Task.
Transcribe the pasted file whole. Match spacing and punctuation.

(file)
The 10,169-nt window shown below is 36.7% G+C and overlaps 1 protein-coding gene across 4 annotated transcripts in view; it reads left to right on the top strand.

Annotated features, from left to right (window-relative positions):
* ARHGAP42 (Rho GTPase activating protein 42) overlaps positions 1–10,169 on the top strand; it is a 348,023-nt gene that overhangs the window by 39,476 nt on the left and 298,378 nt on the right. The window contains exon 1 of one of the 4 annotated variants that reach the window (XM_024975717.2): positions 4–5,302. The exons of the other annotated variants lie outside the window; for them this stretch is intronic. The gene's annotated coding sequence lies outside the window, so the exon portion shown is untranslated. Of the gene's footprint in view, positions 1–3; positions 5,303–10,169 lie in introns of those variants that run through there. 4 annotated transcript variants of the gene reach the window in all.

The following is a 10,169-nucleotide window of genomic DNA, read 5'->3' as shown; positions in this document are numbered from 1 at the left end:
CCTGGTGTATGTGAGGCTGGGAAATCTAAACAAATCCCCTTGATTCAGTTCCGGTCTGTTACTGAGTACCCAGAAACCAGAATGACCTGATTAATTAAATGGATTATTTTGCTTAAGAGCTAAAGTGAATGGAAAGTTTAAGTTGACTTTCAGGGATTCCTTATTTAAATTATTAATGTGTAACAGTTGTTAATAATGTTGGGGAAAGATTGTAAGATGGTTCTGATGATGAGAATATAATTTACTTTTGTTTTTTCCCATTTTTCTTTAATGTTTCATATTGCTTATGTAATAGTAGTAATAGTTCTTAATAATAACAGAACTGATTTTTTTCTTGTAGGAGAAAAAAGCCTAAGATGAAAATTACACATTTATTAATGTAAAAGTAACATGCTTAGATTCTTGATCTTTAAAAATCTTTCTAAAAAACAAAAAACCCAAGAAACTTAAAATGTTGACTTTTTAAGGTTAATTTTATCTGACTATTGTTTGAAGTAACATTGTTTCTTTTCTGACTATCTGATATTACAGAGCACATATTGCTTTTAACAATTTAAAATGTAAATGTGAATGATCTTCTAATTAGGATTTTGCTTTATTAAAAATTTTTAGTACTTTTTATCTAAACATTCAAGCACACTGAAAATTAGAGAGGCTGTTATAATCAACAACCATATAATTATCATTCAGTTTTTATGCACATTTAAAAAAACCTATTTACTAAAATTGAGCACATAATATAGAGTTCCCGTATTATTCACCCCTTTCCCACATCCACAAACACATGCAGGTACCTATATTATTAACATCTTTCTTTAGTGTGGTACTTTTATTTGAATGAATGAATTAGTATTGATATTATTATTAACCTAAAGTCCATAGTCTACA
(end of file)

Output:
The 10,169-nt window shown below is 36.7% G+C and overlaps 1 protein-coding gene across 4 annotated transcripts in view; it reads left to right on the top strand.

Annotated features, from left to right (window-relative positions):
* ARHGAP42 (Rho GTPase activating protein 42) overlaps positions 1–10,169 on the top strand; it is a 348,023-nt gene that overhangs the window by 39,476 nt on the left and 298,378 nt on the right. The window contains exon 1 of one of the 4 annotated variants that reach the window (XM_024975717.2): positions 4–5,302. The exons of the other annotated variants lie outside the window; for them this stretch is intronic. The gene's annotated coding sequence lies outside the window, so the exon portion shown is untranslated. Of the gene's footprint in view, positions 1–3; positions 5,303–10,169 lie in introns of those variants that run through there. 4 annotated transcript variants of the gene reach the window in all.

The following is a 10,169-nucleotide window of genomic DNA, read 5'->3' as shown; positions in this document are numbered from 1 at the left end:
CCTGGTGTATGTGAGGCTGGGAAATCTAAACAAATCCCCTTGATTCAGTTCCGGTCTGTTACTGAGTACCCAGAAACCAGAATGACCTGATTAATTAAATGGATTATTTTGCTTAAGAGCTAAAGTGAATGGAAAGTTTAAGTTGACTTTCAGGGATTCCTTATTTAAATTATTAATGTGTAACAGTTGTTAATAATGTTGGGGAAAGATTGTAAGATGGTTCTGATGATGAGAATATAATTTACTTTTGTTTTTTCCCATTTTTCTTTAATGTTTCATATTGCTTATGTAATAGTAGTAATAGTTCTTAATAATAACAGAACTGATTTTTTTCTTGTAGGAGAAAAAAGCCTAAGATGAAAATTACACATTTATTAATGTAAAAGTAACATGCTTAGATTCTTGATCTTTAAAAATCTTTCTAAAAAACAAAAAACCCAAGAAACTTAAAATGTTGACTTTTTAAGGTTAATTTTATCTGACTATTGTTTGAAGTAACATTGTTTCTTTTCTGACTATCTGATATTACAGAGCACATATTGCTTTTAACAATTTAAAATGTAAATGTGAATGATCTTCTAATTAGGATTTTGCTTTATTAAAAATTTTTAGTACTTTTTATCTAAACATTCAAGCACACTGAAAATTAGAGAGGCTGTTATAATCAACAACCATATAATTATCATTCAGTTTTTATGCACATTTAAAAAAACCTATTTACTAAAATTGAGCACATAATATAGAGTTCCCGTATTATTCACCCCTTTCCCACATCCACAAACACATGCAGGTACCTATATTATTAACATCTTTCTTTAGTGTGGTACTTTTATTTGAATGAATGAATTAGTATTGATATTATTATTAACCTAAAGTCCATAGTCTACA